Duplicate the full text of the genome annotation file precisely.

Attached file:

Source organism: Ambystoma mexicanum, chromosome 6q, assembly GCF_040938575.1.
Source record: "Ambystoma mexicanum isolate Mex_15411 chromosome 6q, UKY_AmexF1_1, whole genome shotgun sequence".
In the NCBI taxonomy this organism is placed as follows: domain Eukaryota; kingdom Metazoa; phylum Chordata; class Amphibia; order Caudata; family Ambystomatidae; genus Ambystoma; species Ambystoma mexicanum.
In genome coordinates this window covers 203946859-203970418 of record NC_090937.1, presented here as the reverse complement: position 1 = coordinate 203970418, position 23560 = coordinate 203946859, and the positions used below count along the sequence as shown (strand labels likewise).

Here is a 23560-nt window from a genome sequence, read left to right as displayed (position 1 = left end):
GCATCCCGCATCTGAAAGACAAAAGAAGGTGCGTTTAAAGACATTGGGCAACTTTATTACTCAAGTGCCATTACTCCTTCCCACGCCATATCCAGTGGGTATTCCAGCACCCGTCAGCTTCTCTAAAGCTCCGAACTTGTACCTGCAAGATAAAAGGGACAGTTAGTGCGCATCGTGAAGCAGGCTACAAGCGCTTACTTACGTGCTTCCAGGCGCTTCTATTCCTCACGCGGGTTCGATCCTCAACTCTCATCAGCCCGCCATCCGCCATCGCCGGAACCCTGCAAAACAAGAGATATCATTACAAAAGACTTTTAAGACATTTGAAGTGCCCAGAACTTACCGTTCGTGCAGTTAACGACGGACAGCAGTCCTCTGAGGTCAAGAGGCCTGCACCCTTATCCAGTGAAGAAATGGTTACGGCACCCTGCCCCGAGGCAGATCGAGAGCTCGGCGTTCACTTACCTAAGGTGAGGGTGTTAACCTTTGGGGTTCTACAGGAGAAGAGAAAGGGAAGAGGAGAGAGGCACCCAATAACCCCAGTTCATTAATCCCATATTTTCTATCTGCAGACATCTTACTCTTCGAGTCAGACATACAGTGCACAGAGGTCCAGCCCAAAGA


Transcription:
Source organism: Ambystoma mexicanum, chromosome 6q, assembly GCF_040938575.1.
Source record: "Ambystoma mexicanum isolate Mex_15411 chromosome 6q, UKY_AmexF1_1, whole genome shotgun sequence".
In the NCBI taxonomy this organism is placed as follows: domain Eukaryota; kingdom Metazoa; phylum Chordata; class Amphibia; order Caudata; family Ambystomatidae; genus Ambystoma; species Ambystoma mexicanum.
In genome coordinates this window covers 203946859-203970418 of record NC_090937.1, presented here as the reverse complement: position 1 = coordinate 203970418, position 23560 = coordinate 203946859, and the positions used below count along the sequence as shown (strand labels likewise).

Here is a 23560-nt window from a genome sequence, read left to right as displayed (position 1 = left end):
GCATCCCGCATCTGAAAGACAAAAGAAGGTGCGTTTAAAGACATTGGGCAACTTTATTACTCAAGTGCCATTACTCCTTCCCACGCCATATCCAGTGGGTATTCCAGCACCCGTCAGCTTCTCTAAAGCTCCGAACTTGTACCTGCAAGATAAAAGGGACAGTTAGTGCGCATCGTGAAGCAGGCTACAAGCGCTTACTTACGTGCTTCCAGGCGCTTCTATTCCTCACGCGGGTTCGATCCTCAACTCTCATCAGCCCGCCATCCGCCATCGCCGGAACCCTGCAAAACAAGAGATATCATTACAAAAGACTTTTAAGACATTTGAAGTGCCCAGAACTTACCGTTCGTGCAGTTAACGACGGACAGCAGTCCTCTGAGGTCAAGAGGCCTGCACCCTTATCCAGTGAAGAAATGGTTACGGCACCCTGCCCCGAGGCAGATCGAGAGCTCGGCGTTCACTTACCTAAGGTGAGGGTGTTAACCTTTGGGGTTCTACAGGAGAAGAGAAAGGGAAGAGGAGAGAGGCACCCAATAACCCCAGTTCATTAATCCCATATTTTCTATCTGCAGACATCTTACTCTTCGAGTCAGACATACAGTGCACAGAGGTCCAGCCCAAAGA